The grammar of early Modern Irish was initially presented in a series of grammatical Tracts. These were edited & published by Osborn Bergin as a supplement to Éiru between 1916 to 1955. [xxii] Irish has a case system like Latin or German. It has four cases showing functions of nouns or pronouns in a sentence. In phonology it exhibits initial sandi in which the first consonant of a word is modified according to the prehistoric finial sound of the previous word in the phrase, eg An tobar ‘the wall’ or Mo thobar ‘My wall.’ [xxiii]
Presently there are three main dialects in the Irish language: Munster (An Mhumháin), Connnacht (Connachta) also Ulster (Ulaidh). The Munster dialect is spoken mainly in Kerry (Ciarraí) plus Muskerry (Múscraí) in the western part of Cork (Contae Chorcai). The Connacht dialect is spoken mainly in Connamara (Conamara), the Aran Islands (Oiléain) also in Tourmakeady (Thur Mhic Éadaigh) in Co. Mayo (Maigh Eo). The Ulster dialect is spoken in the Rosses (na Rosa) area while in Gweedore (Gaoth Dobhair) they speak mainly in the Ulster dialect. [xxiv]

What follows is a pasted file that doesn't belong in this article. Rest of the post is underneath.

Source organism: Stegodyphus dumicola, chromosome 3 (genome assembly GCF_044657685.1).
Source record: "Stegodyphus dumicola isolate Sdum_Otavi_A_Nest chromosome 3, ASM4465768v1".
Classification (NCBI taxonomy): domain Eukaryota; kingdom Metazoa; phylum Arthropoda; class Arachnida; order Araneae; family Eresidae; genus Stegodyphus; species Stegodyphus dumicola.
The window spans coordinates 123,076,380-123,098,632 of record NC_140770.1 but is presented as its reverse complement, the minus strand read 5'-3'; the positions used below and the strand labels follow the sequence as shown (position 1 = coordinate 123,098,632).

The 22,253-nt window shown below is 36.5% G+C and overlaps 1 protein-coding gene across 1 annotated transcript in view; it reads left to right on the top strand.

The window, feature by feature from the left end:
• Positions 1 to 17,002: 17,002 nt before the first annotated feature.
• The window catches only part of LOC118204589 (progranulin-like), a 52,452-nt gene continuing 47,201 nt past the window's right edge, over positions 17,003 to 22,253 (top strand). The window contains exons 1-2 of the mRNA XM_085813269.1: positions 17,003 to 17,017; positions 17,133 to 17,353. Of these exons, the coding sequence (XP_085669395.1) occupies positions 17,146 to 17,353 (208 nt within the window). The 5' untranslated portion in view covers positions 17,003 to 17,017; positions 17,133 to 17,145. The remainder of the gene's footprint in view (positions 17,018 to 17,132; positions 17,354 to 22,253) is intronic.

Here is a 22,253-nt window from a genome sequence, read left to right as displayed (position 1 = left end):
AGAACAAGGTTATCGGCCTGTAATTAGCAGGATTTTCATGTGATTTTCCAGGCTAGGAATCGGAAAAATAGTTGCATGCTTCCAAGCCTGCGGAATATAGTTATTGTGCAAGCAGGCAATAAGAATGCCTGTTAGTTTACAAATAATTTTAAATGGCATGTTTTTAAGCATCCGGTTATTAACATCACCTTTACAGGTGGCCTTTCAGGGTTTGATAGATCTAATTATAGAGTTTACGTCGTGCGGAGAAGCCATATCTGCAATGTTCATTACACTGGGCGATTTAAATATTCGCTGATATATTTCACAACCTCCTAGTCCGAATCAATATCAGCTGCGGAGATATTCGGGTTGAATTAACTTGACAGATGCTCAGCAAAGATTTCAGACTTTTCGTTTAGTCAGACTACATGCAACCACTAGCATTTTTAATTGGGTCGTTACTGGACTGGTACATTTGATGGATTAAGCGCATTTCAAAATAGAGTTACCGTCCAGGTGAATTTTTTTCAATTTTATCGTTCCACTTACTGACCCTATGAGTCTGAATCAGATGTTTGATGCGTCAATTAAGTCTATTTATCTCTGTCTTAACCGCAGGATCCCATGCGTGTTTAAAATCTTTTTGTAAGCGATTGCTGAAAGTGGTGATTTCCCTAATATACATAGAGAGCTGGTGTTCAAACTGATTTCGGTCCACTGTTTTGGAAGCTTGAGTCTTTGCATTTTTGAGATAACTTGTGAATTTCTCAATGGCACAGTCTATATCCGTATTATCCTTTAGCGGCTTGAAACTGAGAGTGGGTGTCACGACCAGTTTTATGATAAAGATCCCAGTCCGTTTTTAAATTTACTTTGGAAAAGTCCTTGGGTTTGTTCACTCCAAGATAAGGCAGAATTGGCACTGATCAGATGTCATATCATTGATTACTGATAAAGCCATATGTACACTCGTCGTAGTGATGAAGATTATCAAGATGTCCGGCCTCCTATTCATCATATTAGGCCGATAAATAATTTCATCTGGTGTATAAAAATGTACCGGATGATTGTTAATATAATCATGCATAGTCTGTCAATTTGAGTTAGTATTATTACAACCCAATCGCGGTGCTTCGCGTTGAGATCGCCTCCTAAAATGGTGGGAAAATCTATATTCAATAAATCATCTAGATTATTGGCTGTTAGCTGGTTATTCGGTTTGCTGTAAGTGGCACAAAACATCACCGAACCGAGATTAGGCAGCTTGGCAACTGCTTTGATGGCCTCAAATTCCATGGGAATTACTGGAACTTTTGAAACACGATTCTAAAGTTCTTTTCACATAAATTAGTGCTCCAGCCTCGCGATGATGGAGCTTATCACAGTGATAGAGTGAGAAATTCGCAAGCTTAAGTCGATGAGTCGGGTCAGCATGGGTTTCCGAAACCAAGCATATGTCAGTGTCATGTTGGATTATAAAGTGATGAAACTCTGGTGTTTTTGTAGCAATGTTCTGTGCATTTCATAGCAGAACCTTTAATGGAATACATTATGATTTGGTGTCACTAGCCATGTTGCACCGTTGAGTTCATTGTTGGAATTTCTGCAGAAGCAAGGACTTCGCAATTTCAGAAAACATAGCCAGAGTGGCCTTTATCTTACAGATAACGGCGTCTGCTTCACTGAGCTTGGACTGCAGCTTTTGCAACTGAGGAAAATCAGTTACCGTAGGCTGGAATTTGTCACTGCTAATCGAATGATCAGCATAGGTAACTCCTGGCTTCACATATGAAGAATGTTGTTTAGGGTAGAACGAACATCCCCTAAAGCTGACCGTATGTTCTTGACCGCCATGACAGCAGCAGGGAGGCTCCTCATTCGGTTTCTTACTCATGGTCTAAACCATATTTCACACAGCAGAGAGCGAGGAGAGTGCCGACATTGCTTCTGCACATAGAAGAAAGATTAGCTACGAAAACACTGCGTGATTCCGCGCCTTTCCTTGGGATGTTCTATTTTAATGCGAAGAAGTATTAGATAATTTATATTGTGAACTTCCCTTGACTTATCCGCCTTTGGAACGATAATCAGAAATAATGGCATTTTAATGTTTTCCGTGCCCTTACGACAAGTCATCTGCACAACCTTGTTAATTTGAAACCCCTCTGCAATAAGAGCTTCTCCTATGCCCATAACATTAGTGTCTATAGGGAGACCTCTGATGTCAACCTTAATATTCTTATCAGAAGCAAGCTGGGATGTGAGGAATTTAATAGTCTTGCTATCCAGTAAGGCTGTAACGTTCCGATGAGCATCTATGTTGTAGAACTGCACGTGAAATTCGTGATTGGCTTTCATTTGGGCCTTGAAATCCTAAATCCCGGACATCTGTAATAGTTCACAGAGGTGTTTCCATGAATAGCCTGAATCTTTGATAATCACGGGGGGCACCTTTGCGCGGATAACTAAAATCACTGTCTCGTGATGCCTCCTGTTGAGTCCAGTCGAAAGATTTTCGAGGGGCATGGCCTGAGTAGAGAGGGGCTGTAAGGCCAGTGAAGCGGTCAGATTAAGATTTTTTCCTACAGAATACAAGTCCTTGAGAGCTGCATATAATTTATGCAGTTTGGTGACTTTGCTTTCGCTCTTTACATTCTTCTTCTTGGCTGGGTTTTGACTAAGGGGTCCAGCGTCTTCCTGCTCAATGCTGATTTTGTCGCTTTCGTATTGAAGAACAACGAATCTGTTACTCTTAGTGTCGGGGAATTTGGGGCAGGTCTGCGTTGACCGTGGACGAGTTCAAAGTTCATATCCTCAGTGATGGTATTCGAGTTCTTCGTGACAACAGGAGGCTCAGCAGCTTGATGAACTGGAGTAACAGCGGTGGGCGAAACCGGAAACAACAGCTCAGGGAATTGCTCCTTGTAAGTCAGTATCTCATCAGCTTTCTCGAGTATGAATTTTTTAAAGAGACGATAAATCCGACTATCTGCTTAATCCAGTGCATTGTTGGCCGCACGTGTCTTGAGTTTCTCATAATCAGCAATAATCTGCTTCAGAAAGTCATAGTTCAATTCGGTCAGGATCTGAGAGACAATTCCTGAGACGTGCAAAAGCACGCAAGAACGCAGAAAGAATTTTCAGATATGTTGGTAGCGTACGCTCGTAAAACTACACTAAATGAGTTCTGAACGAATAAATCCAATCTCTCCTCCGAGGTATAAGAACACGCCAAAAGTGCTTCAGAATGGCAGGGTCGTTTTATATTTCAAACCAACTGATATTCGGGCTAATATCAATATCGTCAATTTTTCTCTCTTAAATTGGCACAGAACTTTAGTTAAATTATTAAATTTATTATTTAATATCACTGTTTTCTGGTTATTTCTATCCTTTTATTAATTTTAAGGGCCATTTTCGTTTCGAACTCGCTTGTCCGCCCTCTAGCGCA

In Modern Irish there are just a few sounds not found in some dialects of English. It has an unique spelling system. Spoken Irish has only a few sounds not found in some dialects of English. Although it may appear complicated it is in fact more regular that English spelling. Except for a few common words, that have an unstressed prefix – all words are sharply accented on the final syllable. [xxv] Gaelic Irish Type today with the buailte are rarely used except for when ‘traditional’ type is required, ie as the Motto of UCD, on Coat of Arms or as symbol of Óglaigh na Éireann. [xxvi] Irish Language has experienced a revival with a radio service, a television service plus new publications. There has been a growth in Irish – medium education. [xxvii] The Geltacht areas, several Gaelscoileanna throughout Ireland, official Language Act 2003, RTE, TG4, Radio na Gaeltachta also Foinse are the modern ways of protecting the Irish Language. [xxviii]